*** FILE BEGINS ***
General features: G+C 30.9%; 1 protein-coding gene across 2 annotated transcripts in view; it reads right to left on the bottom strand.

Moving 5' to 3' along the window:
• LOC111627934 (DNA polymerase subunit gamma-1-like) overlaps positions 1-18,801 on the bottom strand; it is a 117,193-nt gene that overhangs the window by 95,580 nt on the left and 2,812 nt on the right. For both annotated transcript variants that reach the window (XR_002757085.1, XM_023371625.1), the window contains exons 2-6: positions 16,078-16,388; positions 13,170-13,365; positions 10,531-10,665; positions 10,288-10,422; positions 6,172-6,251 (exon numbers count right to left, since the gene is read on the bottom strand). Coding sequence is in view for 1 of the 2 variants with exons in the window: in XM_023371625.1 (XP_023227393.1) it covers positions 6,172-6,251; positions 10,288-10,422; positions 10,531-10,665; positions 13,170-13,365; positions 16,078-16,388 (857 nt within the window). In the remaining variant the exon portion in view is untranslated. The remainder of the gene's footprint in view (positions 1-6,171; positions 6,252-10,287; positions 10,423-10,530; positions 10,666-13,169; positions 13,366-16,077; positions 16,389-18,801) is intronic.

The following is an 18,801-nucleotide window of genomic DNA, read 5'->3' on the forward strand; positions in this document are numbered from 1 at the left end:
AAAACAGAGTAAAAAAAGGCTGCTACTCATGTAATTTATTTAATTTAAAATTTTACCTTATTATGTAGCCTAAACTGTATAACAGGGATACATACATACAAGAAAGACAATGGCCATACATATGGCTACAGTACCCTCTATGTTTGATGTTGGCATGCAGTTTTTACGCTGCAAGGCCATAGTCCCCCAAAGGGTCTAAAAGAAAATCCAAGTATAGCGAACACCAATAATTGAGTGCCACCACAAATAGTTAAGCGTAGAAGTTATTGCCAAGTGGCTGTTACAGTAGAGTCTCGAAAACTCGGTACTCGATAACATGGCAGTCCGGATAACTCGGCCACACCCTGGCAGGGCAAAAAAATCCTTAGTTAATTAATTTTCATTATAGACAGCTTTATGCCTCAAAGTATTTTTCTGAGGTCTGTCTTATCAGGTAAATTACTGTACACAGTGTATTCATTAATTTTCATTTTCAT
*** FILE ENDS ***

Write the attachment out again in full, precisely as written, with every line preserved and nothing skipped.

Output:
General features: G+C 30.9%; 1 protein-coding gene across 2 annotated transcripts in view; it reads right to left on the bottom strand.

Moving 5' to 3' along the window:
• LOC111627934 (DNA polymerase subunit gamma-1-like) overlaps positions 1-18,801 on the bottom strand; it is a 117,193-nt gene that overhangs the window by 95,580 nt on the left and 2,812 nt on the right. For both annotated transcript variants that reach the window (XR_002757085.1, XM_023371625.1), the window contains exons 2-6: positions 16,078-16,388; positions 13,170-13,365; positions 10,531-10,665; positions 10,288-10,422; positions 6,172-6,251 (exon numbers count right to left, since the gene is read on the bottom strand). Coding sequence is in view for 1 of the 2 variants with exons in the window: in XM_023371625.1 (XP_023227393.1) it covers positions 6,172-6,251; positions 10,288-10,422; positions 10,531-10,665; positions 13,170-13,365; positions 16,078-16,388 (857 nt within the window). In the remaining variant the exon portion in view is untranslated. The remainder of the gene's footprint in view (positions 1-6,171; positions 6,252-10,287; positions 10,423-10,530; positions 10,666-13,169; positions 13,366-16,077; positions 16,389-18,801) is intronic.

The following is an 18,801-nucleotide window of genomic DNA, read 5'->3' on the forward strand; positions in this document are numbered from 1 at the left end:
AAAACAGAGTAAAAAAAGGCTGCTACTCATGTAATTTATTTAATTTAAAATTTTACCTTATTATGTAGCCTAAACTGTATAACAGGGATACATACATACAAGAAAGACAATGGCCATACATATGGCTACAGTACCCTCTATGTTTGATGTTGGCATGCAGTTTTTACGCTGCAAGGCCATAGTCCCCCAAAGGGTCTAAAAGAAAATCCAAGTATAGCGAACACCAATAATTGAGTGCCACCACAAATAGTTAAGCGTAGAAGTTATTGCCAAGTGGCTGTTACAGTAGAGTCTCGAAAACTCGGTACTCGATAACATGGCAGTCCGGATAACTCGGCCACACCCTGGCAGGGCAAAAAAATCCTTAGTTAATTAATTTTCATTATAGACAGCTTTATGCCTCAAAGTATTTTTCTGAGGTCTGTCTTATCAGGTAAATTACTGTACACAGTGTATTCATTAATTTTCATTTTCAT